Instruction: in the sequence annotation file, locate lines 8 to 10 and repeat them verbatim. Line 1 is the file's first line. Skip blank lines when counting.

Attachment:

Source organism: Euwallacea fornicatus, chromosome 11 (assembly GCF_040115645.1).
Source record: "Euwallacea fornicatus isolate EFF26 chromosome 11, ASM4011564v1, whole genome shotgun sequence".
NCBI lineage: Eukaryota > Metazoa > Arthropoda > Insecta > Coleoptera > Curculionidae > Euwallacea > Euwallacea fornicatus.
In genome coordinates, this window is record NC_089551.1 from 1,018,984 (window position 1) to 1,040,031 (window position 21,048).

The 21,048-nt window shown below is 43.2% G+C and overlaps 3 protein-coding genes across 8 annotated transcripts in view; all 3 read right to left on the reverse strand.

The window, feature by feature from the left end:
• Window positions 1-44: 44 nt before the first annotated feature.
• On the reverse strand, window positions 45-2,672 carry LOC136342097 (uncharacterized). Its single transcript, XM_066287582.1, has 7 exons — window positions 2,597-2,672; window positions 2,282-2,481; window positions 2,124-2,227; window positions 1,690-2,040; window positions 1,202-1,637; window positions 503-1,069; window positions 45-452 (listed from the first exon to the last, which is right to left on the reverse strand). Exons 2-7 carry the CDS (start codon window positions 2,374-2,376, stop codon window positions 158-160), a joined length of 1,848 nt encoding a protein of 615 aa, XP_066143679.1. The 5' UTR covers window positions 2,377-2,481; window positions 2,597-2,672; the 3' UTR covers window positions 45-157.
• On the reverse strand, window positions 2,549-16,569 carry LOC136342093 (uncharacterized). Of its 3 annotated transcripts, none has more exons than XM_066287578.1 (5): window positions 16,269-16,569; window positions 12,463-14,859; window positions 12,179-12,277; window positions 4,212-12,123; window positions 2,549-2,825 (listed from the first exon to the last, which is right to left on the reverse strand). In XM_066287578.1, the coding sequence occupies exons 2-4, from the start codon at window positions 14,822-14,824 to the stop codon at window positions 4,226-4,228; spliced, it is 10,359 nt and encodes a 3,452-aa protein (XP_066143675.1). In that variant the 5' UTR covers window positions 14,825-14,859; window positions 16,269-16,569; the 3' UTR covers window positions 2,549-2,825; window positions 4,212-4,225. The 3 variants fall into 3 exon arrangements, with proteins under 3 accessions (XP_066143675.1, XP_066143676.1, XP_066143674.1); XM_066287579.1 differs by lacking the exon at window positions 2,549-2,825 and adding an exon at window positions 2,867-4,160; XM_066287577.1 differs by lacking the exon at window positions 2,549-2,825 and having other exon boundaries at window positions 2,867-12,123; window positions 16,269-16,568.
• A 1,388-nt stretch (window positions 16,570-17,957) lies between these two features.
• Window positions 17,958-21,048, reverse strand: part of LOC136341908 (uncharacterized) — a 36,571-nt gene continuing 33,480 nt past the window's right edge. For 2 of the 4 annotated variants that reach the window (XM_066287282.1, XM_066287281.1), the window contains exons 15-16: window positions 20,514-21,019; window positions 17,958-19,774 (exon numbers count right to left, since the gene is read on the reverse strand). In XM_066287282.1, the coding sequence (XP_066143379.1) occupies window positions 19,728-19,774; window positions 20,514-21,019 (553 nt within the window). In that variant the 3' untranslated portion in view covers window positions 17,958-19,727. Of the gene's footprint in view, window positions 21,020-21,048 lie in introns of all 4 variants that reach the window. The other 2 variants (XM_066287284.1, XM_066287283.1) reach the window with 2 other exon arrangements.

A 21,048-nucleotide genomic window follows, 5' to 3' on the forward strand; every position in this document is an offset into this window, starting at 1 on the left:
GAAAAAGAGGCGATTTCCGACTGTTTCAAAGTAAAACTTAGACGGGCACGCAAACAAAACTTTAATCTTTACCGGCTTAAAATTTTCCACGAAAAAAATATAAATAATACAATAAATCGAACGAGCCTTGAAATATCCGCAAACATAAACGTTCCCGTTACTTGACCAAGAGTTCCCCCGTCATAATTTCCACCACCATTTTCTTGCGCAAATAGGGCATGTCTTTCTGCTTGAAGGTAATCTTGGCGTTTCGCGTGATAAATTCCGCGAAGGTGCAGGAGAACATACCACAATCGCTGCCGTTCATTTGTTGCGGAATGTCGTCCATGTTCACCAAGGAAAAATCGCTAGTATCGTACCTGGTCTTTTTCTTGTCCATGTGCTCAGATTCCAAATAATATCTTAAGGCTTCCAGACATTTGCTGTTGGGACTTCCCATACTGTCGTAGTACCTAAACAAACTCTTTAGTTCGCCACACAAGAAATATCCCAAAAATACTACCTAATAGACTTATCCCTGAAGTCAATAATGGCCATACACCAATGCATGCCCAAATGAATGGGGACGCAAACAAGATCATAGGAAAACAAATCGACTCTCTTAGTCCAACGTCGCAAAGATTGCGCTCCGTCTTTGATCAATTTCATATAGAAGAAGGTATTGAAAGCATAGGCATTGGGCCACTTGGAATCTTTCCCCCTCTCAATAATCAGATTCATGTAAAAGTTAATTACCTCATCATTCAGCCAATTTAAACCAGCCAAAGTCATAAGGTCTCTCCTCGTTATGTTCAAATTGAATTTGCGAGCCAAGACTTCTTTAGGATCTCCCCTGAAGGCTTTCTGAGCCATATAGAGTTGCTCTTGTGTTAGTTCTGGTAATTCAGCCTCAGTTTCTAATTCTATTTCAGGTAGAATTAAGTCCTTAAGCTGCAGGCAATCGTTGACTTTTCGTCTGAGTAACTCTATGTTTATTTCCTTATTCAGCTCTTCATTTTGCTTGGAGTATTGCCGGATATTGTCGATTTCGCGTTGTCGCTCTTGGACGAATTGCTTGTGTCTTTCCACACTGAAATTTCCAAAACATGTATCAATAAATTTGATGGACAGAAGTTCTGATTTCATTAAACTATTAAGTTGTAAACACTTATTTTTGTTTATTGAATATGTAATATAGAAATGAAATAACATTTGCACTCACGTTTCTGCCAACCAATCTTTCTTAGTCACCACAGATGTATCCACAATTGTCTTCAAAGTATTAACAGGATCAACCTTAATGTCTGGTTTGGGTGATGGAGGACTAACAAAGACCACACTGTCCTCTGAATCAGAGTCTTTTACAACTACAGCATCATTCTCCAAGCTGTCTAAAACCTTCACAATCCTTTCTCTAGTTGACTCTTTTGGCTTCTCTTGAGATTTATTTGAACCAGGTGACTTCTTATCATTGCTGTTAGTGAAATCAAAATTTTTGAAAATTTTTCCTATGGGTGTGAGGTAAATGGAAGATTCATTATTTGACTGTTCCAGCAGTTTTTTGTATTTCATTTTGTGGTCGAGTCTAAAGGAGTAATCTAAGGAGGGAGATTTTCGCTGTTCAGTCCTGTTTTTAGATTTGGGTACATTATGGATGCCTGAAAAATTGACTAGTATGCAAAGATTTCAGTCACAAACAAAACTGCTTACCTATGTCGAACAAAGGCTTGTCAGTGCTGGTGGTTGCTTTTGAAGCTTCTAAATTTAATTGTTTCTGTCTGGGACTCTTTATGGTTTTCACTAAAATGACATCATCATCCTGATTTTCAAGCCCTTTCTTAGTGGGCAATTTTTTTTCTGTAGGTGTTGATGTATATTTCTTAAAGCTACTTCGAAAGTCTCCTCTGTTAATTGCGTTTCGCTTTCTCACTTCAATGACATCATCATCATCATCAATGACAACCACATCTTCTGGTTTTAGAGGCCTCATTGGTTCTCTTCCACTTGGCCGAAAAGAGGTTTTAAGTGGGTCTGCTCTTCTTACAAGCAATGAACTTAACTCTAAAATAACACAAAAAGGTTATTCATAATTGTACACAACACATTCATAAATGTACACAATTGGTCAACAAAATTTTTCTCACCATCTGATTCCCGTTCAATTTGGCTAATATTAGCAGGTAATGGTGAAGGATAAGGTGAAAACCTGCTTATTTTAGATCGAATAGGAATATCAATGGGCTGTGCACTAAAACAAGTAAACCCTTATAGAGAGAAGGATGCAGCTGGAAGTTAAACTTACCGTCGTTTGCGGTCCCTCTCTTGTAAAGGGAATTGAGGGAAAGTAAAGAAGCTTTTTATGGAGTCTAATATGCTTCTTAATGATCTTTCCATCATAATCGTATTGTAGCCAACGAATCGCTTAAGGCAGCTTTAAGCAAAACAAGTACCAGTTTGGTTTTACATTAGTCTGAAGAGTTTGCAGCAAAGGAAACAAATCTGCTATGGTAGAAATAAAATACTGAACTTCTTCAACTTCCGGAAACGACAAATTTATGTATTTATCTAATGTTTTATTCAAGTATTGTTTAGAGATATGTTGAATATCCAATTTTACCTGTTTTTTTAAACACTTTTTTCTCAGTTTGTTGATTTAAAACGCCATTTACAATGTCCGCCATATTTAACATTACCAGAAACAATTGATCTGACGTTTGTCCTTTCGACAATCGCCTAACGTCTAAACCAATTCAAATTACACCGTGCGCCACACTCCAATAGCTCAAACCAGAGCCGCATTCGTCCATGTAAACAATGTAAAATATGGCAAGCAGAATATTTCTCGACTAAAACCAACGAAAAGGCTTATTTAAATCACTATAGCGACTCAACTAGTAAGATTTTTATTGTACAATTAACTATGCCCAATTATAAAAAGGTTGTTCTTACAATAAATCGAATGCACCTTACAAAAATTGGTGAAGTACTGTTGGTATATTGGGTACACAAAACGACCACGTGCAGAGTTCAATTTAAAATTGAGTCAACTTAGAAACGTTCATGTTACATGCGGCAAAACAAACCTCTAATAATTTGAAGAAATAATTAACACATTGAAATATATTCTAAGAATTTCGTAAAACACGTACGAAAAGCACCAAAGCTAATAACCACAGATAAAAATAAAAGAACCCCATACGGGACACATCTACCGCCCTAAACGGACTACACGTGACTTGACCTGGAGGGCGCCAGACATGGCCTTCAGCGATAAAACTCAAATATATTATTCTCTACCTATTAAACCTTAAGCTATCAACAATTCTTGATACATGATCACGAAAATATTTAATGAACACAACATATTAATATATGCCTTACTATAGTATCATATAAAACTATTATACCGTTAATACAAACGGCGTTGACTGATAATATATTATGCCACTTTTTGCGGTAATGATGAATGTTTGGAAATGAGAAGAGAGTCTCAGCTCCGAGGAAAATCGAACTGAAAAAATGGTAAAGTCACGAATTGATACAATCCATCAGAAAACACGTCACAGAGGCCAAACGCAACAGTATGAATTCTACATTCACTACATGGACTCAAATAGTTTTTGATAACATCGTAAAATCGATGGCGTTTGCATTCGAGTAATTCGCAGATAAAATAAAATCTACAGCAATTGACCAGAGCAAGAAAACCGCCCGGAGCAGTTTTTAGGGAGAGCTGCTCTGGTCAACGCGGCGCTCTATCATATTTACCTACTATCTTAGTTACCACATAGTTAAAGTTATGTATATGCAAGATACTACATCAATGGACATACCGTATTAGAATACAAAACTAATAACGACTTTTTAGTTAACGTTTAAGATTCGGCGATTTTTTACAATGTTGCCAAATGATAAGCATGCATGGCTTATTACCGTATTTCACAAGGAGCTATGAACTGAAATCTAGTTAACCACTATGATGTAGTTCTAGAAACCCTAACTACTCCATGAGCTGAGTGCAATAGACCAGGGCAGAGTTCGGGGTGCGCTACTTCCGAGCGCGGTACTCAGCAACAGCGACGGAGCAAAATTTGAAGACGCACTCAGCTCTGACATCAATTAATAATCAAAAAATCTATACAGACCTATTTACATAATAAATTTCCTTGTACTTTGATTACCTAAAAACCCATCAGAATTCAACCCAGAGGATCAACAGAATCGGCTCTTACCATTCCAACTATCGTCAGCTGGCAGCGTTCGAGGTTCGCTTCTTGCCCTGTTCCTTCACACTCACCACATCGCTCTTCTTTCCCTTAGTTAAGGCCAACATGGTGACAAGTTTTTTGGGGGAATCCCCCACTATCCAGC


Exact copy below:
• On the reverse strand, window positions 45-2,672 carry LOC136342097 (uncharacterized). Its single transcript, XM_066287582.1, has 7 exons — window positions 2,597-2,672; window positions 2,282-2,481; window positions 2,124-2,227; window positions 1,690-2,040; window positions 1,202-1,637; window positions 503-1,069; window positions 45-452 (listed from the first exon to the last, which is right to left on the reverse strand). Exons 2-7 carry the CDS (start codon window positions 2,374-2,376, stop codon window positions 158-160), a joined length of 1,848 nt encoding a protein of 615 aa, XP_066143679.1. The 5' UTR covers window positions 2,377-2,481; window positions 2,597-2,672; the 3' UTR covers window positions 45-157.
• On the reverse strand, window positions 2,549-16,569 carry LOC136342093 (uncharacterized). Of its 3 annotated transcripts, none has more exons than XM_066287578.1 (5): window positions 16,269-16,569; window positions 12,463-14,859; window positions 12,179-12,277; window positions 4,212-12,123; window positions 2,549-2,825 (listed from the first exon to the last, which is right to left on the reverse strand). In XM_066287578.1, the coding sequence occupies exons 2-4, from the start codon at window positions 14,822-14,824 to the stop codon at window positions 4,226-4,228; spliced, it is 10,359 nt and encodes a 3,452-aa protein (XP_066143675.1). In that variant the 5' UTR covers window positions 14,825-14,859; window positions 16,269-16,569; the 3' UTR covers window positions 2,549-2,825; window positions 4,212-4,225. The 3 variants fall into 3 exon arrangements, with proteins under 3 accessions (XP_066143675.1, XP_066143676.1, XP_066143674.1); XM_066287579.1 differs by lacking the exon at window positions 2,549-2,825 and adding an exon at window positions 2,867-4,160; XM_066287577.1 differs by lacking the exon at window positions 2,549-2,825 and having other exon boundaries at window positions 2,867-12,123; window positions 16,269-16,568.
• A 1,388-nt stretch (window positions 16,570-17,957) lies between these two features.